Bread Art in Bayport Shares Its Secrets of the Art of Bread-Making

The bakers at Bread Art reveal the artistry of making and breaking bread.
Find these treats at Bread Art in Bayport: a mocha chocolate muffin, lemon tarts, rye bread, French silk pie, blueberry muffins and whole-grain cobb.

Heather and Chris Peterson begin their work day much earlier than the crack of dawn. As bakers and the owners of Bread Art in Bayport, they start preparing bread dough and pastries at 2 a.m. and leave the bakery between 10 a.m. and noon, when the store staff begins working. “It’s just a different set of eight hours,” Heather says.

The couple bought the existing store 11 years ago after moving to Minnesota, Heather’s home state, from Rhode Island, where Chris went to school for baking. “We loved the cute, hometown, mom-and-pop feel. It was the feeling of the bakery in the small town I grew up in,” Heather says.

Bread Art has about 20 varieties of bread that rotate throughout the year, including classic white bread, onion asiago and wild rice. The bakery also sells cakes, tarts, muffins, cookies and seasonal items, all made from scratch.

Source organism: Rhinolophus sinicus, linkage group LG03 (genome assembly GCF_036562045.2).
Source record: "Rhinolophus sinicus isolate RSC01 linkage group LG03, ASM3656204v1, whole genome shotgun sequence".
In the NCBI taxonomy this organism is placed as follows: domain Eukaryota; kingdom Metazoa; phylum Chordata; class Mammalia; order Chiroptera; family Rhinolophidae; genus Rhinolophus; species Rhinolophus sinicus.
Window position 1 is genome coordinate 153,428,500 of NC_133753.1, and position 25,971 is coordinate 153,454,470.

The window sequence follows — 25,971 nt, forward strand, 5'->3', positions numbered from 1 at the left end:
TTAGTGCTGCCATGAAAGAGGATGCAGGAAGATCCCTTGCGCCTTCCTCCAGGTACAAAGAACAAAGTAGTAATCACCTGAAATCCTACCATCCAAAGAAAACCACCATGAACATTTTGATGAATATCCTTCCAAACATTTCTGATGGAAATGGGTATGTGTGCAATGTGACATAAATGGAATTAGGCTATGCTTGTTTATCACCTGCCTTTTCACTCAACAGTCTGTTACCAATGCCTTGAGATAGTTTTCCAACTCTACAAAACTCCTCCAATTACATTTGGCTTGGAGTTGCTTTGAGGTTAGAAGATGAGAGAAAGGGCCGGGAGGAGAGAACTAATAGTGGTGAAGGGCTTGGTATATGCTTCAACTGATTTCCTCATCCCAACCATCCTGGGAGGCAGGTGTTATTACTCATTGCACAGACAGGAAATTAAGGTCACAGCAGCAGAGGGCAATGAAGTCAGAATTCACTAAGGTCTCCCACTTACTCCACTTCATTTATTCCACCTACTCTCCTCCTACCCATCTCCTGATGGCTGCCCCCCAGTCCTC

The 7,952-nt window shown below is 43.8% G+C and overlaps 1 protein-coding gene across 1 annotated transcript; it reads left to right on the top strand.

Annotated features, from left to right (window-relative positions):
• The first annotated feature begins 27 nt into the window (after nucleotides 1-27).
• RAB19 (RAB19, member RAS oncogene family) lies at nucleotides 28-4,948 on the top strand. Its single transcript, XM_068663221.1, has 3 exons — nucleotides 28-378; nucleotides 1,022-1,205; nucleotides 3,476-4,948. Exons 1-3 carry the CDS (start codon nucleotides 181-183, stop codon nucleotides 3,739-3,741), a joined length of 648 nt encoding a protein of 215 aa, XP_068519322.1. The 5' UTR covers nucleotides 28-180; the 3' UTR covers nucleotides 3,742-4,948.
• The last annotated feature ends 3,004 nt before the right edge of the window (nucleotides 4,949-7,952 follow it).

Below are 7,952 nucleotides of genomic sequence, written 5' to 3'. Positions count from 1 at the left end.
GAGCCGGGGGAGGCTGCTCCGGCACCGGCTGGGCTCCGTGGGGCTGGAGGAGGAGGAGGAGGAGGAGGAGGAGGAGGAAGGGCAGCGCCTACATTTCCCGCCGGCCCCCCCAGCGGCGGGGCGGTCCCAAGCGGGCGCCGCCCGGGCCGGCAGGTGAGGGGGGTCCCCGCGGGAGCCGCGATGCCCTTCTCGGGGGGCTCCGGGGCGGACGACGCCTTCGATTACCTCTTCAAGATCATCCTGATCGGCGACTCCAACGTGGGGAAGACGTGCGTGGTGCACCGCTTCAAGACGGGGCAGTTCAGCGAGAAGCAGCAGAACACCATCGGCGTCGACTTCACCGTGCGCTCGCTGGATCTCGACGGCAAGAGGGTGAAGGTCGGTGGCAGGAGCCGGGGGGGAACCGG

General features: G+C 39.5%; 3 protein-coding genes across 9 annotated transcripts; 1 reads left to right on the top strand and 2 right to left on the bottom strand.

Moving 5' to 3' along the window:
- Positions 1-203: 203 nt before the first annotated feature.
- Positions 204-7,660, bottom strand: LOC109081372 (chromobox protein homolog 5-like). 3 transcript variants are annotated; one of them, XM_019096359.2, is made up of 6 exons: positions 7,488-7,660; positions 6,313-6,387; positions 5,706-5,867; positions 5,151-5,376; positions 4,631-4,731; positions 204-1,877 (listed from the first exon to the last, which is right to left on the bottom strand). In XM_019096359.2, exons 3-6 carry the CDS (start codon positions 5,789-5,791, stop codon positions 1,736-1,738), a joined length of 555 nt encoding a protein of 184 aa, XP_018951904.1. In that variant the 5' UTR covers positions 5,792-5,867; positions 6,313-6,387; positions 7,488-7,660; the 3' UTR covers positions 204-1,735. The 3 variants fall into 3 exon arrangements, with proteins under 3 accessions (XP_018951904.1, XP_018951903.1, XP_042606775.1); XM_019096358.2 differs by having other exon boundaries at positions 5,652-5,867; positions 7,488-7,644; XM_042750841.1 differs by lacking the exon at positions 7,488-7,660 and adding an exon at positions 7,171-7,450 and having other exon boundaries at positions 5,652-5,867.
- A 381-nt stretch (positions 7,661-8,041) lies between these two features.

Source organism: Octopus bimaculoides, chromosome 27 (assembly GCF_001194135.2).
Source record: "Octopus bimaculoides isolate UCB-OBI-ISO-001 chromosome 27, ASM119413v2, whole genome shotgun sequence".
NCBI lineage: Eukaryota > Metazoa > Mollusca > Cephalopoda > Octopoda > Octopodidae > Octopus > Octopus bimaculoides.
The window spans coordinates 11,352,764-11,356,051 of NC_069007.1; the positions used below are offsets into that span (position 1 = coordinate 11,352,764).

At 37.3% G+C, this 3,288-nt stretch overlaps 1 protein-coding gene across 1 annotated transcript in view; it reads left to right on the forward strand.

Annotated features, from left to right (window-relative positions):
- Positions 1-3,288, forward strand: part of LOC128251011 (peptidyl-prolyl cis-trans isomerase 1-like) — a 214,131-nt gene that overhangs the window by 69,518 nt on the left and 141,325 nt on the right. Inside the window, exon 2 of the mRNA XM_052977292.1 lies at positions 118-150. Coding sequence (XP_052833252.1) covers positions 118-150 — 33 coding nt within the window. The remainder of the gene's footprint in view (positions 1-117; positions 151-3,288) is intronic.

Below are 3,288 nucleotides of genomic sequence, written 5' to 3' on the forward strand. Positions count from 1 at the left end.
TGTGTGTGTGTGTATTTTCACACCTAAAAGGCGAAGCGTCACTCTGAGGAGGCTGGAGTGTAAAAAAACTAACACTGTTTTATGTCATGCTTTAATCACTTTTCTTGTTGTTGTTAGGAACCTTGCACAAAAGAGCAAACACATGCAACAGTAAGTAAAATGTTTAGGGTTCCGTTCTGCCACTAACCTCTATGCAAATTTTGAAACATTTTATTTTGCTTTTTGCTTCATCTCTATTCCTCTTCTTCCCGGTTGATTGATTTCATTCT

The secret to delicious bread is wholesome ingredients. The store sources these locally whenever possible, including honey from Stillwater, flour from Hastings and pumpkins from a farmer in Wisconsin. The high-quality ingredients provide a good foundation for the recipes, as Chris mixes flour, yeast, sugar, water, and nuts, onions or other additional ingredients; the dough has to sit for 12 hours or until it “feels right to Chris,” his wife says.  

The Petersons have gotten the rest of their family involved as well. Their four boys—ages 20, 17, 14 and 12—all work or have worked in the bakery.

With its busiest season coming up, Bread Art is starting to get into the holiday spirit with every kind of pumpkin baked good you could want, rosy apple pie with brown sugar and cranberries for $15.95, a cardamom braided bread for $5.75 and homemade Norwegian lefse made by Heather’s mother during the holidays.

Heather Peterson’s tip for bread makers at home: Let the bread proof in the microwave without turning it on. The controlled temperature makes a good environment for bread to rise.